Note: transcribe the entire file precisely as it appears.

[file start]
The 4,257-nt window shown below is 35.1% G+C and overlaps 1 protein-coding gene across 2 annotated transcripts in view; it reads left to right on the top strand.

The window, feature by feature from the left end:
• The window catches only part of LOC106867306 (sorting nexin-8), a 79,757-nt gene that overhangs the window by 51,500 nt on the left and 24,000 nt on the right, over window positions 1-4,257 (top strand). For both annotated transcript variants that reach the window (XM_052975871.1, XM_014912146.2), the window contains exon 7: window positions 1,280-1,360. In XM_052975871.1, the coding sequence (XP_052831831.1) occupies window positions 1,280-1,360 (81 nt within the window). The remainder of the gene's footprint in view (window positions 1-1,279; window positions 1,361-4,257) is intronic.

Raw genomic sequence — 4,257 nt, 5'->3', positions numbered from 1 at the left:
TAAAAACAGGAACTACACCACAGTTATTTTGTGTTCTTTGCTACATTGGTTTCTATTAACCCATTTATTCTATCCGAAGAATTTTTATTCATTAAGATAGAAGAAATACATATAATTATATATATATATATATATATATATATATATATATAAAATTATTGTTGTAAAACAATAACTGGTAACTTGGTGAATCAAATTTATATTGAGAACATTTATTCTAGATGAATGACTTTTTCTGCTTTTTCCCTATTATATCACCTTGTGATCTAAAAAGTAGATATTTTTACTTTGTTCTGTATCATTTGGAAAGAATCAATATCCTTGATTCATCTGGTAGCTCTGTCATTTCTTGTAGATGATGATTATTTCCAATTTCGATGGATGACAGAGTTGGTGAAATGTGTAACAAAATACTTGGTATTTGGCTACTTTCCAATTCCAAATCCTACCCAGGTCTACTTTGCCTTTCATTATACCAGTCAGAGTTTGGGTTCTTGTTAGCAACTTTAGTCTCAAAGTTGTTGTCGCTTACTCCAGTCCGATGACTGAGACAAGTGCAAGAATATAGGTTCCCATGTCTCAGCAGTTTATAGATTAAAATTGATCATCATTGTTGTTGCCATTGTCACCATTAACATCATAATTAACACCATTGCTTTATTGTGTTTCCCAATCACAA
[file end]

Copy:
The 4,257-nt window shown below is 35.1% G+C and overlaps 1 protein-coding gene across 2 annotated transcripts in view; it reads left to right on the top strand.

The window, feature by feature from the left end:
• The window catches only part of LOC106867306 (sorting nexin-8), a 79,757-nt gene that overhangs the window by 51,500 nt on the left and 24,000 nt on the right, over window positions 1-4,257 (top strand). For both annotated transcript variants that reach the window (XM_052975871.1, XM_014912146.2), the window contains exon 7: window positions 1,280-1,360. In XM_052975871.1, the coding sequence (XP_052831831.1) occupies window positions 1,280-1,360 (81 nt within the window). The remainder of the gene's footprint in view (window positions 1-1,279; window positions 1,361-4,257) is intronic.

Raw genomic sequence — 4,257 nt, 5'->3', positions numbered from 1 at the left:
TAAAAACAGGAACTACACCACAGTTATTTTGTGTTCTTTGCTACATTGGTTTCTATTAACCCATTTATTCTATCCGAAGAATTTTTATTCATTAAGATAGAAGAAATACATATAATTATATATATATATATATATATATATATATATATATAAAATTATTGTTGTAAAACAATAACTGGTAACTTGGTGAATCAAATTTATATTGAGAACATTTATTCTAGATGAATGACTTTTTCTGCTTTTTCCCTATTATATCACCTTGTGATCTAAAAAGTAGATATTTTTACTTTGTTCTGTATCATTTGGAAAGAATCAATATCCTTGATTCATCTGGTAGCTCTGTCATTTCTTGTAGATGATGATTATTTCCAATTTCGATGGATGACAGAGTTGGTGAAATGTGTAACAAAATACTTGGTATTTGGCTACTTTCCAATTCCAAATCCTACCCAGGTCTACTTTGCCTTTCATTATACCAGTCAGAGTTTGGGTTCTTGTTAGCAACTTTAGTCTCAAAGTTGTTGTCGCTTACTCCAGTCCGATGACTGAGACAAGTGCAAGAATATAGGTTCCCATGTCTCAGCAGTTTATAGATTAAAATTGATCATCATTGTTGTTGCCATTGTCACCATTAACATCATAATTAACACCATTGCTTTATTGTGTTTCCCAATCACAA